Icap’s EBS is launching a new platform that will provide relationship-based disclosed liquidity as it seeks to attract new customer segments to its market.
Called EBS Direct, the platform will launch in December and will be available initially to EBS’s bank clients, although the company says it will eventually roll out the service to any institutional client segment. EBS Direct will be available in addition to EBS’s long-standing anonymous matching platform.
With 120 banks globally signed up to use the new service and more than 20 liquidity providers, EBS Direct will allow smaller banks to access flow directly from large providers in a disclosed, transparent way. The service will also offer a ‘last-look’ function, giving the liquidity provider the right to refuse a trade pre-execution.
This is in contrast to EBS’s flagship platform, which provides an anonymous, no last-look matching of currency trades between banks and professional trading firms.
“We have confined our business over the last 25 years to the segment of anonymous trading in the spot market. The reality is that liquidity providers want to provide liquidity not just to anonymous pools, but to disclosed clients as well, and liquidity consumers would like to receive disclosed liquidity as well as anonymous liquidity,” says Gil Mandelzis, chief executive of EBS.
“There is a level of excitement around EBS expanding its services and providing a total, complete solution to clients,” he says.
EBS Direct prices will be separate from anonymous prices but integrated within the same screen so users can hit either a disclosed or anonymous price, as they wish. Unlike on the anonymous platform where clients cannot trade below $1 million, the minimum trade size will be set at $100,000 and prices will be shown in one pip and tenth pip increments. According to Mandelzis, the disclosed market better supports tenth pip increments.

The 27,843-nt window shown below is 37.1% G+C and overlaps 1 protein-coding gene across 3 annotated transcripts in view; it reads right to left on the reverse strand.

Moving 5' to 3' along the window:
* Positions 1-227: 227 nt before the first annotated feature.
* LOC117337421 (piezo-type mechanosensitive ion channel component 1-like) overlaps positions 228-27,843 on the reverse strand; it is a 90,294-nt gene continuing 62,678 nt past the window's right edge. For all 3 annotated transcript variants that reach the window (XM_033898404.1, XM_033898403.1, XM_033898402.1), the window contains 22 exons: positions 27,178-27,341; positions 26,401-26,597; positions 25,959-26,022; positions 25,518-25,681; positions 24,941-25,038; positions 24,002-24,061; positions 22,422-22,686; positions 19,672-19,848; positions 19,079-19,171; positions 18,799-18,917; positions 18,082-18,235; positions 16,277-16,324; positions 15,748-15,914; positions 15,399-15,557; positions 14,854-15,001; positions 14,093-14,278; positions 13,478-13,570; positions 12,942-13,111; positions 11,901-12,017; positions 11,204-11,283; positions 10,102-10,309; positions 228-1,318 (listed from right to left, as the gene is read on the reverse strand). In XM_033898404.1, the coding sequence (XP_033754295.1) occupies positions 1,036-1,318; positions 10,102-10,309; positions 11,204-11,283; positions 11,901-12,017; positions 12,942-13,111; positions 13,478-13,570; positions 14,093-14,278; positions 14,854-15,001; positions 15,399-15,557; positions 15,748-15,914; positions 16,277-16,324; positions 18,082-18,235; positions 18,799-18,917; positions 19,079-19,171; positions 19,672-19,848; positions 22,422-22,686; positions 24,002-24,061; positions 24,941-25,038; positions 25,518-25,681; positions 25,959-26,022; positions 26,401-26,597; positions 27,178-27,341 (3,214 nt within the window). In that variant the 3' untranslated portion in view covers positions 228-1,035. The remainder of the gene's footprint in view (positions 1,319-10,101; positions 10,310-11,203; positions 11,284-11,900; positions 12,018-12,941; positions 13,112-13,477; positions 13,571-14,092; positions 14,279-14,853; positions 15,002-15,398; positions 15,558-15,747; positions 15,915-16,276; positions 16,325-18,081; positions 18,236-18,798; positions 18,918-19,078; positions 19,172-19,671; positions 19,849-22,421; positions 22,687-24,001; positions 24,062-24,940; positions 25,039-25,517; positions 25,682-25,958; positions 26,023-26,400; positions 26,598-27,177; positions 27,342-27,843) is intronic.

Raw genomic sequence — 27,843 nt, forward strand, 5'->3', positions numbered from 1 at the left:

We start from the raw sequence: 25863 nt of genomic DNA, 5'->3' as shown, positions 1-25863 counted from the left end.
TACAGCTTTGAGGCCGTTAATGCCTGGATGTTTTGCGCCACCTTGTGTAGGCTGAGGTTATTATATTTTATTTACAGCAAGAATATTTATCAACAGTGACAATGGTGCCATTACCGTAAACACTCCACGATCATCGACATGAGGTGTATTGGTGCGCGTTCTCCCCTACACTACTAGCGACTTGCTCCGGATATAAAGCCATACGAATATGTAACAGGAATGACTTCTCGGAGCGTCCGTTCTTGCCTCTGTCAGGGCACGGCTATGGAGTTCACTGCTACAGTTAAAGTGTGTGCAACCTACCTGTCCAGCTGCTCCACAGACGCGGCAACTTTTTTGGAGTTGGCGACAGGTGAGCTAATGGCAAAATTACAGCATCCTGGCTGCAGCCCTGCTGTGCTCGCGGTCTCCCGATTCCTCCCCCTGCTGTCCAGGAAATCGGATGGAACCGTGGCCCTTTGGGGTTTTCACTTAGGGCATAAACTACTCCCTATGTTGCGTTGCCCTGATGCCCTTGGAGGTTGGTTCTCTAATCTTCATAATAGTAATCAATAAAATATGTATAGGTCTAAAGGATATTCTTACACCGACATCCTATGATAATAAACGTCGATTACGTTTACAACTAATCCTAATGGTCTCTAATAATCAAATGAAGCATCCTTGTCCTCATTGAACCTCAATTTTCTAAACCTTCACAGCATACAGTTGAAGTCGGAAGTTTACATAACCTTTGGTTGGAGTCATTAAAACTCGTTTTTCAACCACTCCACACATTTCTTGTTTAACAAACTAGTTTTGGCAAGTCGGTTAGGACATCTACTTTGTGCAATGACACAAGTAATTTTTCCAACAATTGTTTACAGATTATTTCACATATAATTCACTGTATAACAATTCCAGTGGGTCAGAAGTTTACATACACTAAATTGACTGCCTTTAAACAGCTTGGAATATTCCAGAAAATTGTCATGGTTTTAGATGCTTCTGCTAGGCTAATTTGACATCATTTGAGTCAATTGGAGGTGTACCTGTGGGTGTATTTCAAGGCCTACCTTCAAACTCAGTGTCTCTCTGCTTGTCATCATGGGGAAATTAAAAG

”Ultimately what we are offering our existing client segment with EBS Direct is an additional type of flow in our currency pairs. But the service will enable us to grow into additional currency pairs, to expand beyond spot FX and to go after additional client segments – not just the bank segment. There are multiple dimensions here into which we can grow,” he says.
The company says EBS Direct will serve those looking to avoid moving the market with certain trades. It will also help build on relationships between banks and their clients, in the hope that by disclosing who the counterparties are to a trade, customers will benefit from tighter prices.
“If I know the counterparty and they have great credit then I can give them a better price, which is why disclosed liquidity has grown; it has benefits,” says Mandelzis. “However, some people prefer to go into the anonymous, no last-look market – there are advantages to both models. Whatever our clients wish to do, in whichever way they want to trade, we can provide it to them through the same connection, the same reliable network and through the same screens that they are used to.”
EBS Direct will leverage EBS’s vast network of workstations and API connections across banks globally and will be available to clients through the EBS Workstation, EBS Global Access, a browser-based trading service, and EBS Spot Ai, an API-based trading service.
Initially EBS Direct will offer spot FX trading, although the company has plans to expand into non-deliverable forwards and other products.
Jeff Ward, EBS’s global head of sales, will become global head of EBS Direct. “This is the first step in a number of long-term strategic initiatives to provide a complete suite of products and services that benefit both liquidity providers and liquidity consumers,” Ward says.
Liquidity providers on the platform include ANZ, Bank of Tokyo-Mitsubishi, Barclays, BNP Paribas, BofA Merrill Lynch, Citi, Commerzbank, Credit Suisse, Goldman Sachs, HSBC, Jefferies, JP Morgan, Morgan Stanley, Nomura, Nordea, RBS, Société Générale, Standard Chartered and UBS.
Mandelzis says the list is not exhaustive and other liquidity providers will be announced at a later date.
The new service will compete in a crowded market of platforms offering a disclosed liquidity trading model, including FXall, owned by Thomson Reuters, Knight Capital’s Hotspot FX, Currenex, 360T and Integral Development Corp.